Listener Terry in Carthage, Missouri asked us about the best streaming stick on the market, he asked:
Chromecast and Fire stick: Which one do you think is better? Can I throw movies that I have on my computer or my tablet up onto the big screen without having to use my data?
In terms of which is actually better– there is no definitive answer and it’d be unfair for us to tell you one is better without you being aware of what each has to offer. That decision is completely up to you, but we can help guide you by telling you the specs of the Chromecast and Amazon Fire TV Stick.
Price is not a big factor when considering which to buy, because the Chromecast and Fire stick are very close in range. The Chromecast will be a few dollars cheaper, usually found at about $35 while the Fire stick is about $39– which would surely confuse any average consumer because usually a product that has more to offer would cost more, but at only a $4 difference, it isn’t really the case here.
You did ask if you can just throw movies you have stored on your computer or tablet onto your screen, and yes you can, by using screen mirroring. On Chromecast, you can do so using a Chrome browser or an Android device. On the Amazon Fire TV stick, you can do so by using your Amazon Kindle or, “soon” by using your Android device.
If you’d like to use other internet-based apps for whichever streaming stick you choose, you’d need to take the Wi-Fi capabilities of the device into consideration and in that area– the Fire stick is much better. The Chromecast uses a single-band Wi-Fi antenna and the Fire TV stick uses a Dual-band, Dual-Antenna MIMO (my-moh or me-moh) which could significantly improve the performance of the Fire TV stick over the Chromecast.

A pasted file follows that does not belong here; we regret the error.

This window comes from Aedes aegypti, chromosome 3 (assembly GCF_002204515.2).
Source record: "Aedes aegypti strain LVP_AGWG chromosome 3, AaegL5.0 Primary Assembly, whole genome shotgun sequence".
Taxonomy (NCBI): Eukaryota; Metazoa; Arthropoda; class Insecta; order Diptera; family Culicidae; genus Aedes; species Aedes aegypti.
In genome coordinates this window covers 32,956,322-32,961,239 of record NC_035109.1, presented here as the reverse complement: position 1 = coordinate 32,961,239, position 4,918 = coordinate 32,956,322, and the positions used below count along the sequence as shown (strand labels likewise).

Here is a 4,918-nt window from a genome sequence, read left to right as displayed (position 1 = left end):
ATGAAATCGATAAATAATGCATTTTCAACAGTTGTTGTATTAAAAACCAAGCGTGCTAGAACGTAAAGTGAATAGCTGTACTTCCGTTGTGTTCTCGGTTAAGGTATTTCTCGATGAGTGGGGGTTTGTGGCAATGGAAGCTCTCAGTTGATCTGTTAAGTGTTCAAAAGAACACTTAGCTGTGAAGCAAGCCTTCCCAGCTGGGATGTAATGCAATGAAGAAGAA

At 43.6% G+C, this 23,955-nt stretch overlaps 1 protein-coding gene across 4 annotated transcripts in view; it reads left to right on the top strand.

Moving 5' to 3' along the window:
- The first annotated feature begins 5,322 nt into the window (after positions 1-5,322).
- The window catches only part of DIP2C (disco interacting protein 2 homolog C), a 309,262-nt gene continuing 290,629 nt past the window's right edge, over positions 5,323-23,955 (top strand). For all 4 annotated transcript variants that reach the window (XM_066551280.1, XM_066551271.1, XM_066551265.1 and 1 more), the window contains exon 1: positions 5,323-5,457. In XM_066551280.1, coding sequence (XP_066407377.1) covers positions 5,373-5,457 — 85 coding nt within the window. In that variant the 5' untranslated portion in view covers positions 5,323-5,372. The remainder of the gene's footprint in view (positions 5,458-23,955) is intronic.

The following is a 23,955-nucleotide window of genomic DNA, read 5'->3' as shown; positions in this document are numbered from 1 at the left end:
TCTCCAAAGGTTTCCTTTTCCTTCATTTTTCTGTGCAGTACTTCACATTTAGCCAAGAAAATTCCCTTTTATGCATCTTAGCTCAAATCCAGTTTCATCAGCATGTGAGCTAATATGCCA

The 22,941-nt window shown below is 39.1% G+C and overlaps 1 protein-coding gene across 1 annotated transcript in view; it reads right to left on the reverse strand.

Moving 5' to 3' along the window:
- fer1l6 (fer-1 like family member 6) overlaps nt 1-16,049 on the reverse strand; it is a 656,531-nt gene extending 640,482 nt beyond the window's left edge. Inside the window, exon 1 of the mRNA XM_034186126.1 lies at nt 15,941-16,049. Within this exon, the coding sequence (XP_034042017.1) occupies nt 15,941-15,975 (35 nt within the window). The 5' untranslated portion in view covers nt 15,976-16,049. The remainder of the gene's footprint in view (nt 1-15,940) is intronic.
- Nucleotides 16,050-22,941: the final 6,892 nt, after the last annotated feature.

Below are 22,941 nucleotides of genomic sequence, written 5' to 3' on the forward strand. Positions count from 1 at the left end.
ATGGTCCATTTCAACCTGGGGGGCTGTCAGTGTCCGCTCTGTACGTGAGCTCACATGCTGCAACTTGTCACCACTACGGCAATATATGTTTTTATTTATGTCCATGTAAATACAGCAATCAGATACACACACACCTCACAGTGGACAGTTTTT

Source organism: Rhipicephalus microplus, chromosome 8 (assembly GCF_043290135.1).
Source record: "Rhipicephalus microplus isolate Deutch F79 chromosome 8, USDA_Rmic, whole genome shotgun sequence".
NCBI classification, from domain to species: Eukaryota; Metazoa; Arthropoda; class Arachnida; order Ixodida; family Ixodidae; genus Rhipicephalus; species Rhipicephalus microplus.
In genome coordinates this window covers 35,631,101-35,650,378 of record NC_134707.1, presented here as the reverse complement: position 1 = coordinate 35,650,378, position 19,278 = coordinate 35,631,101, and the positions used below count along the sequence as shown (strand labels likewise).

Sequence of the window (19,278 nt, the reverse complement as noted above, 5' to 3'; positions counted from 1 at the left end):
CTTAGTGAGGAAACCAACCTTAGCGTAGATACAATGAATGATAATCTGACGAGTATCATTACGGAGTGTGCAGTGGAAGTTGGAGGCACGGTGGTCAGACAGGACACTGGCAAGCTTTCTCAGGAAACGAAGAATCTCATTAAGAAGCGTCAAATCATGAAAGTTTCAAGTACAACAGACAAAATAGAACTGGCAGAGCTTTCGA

Both also have gaming capabilities, but the Fire TV Stick does have a leg up over it’s competition because for about $40, you can purchase a gaming controller separate from it’s normal controller. Also, when taking the two devices into consideration– keep in mind that Chromecast performs without using a control whatsoever. You must actually stream anything straight from your device to the Chromecast in order to view it, which is either a big upside or downside, depending on your personal preference. Understandably so, there are some people who would like the nostalgic feeling of a handheld control while others would rather not have the liability of keeping track of where they left another remote.
There are certain apps that work on the Chromecast that don’t work on the Amazon Fire TV stick and vice versa, so if you are concerned a favorite app of yours might not be available– take a more in-depth look by verifying it for both, but most staple apps work for both.
What you didn’t ask was about the Roku Stick, which at $49 is only a few dollars more, and offers more streaming services than either of the other two. Quite frankly, it might be the best of the “sticks,” so perhaps you should give that one a look also. And IF your tablet happens to start with an “i” don’t forget that Apple has lowered the price of Apple TV to $69, although that’s not a stick.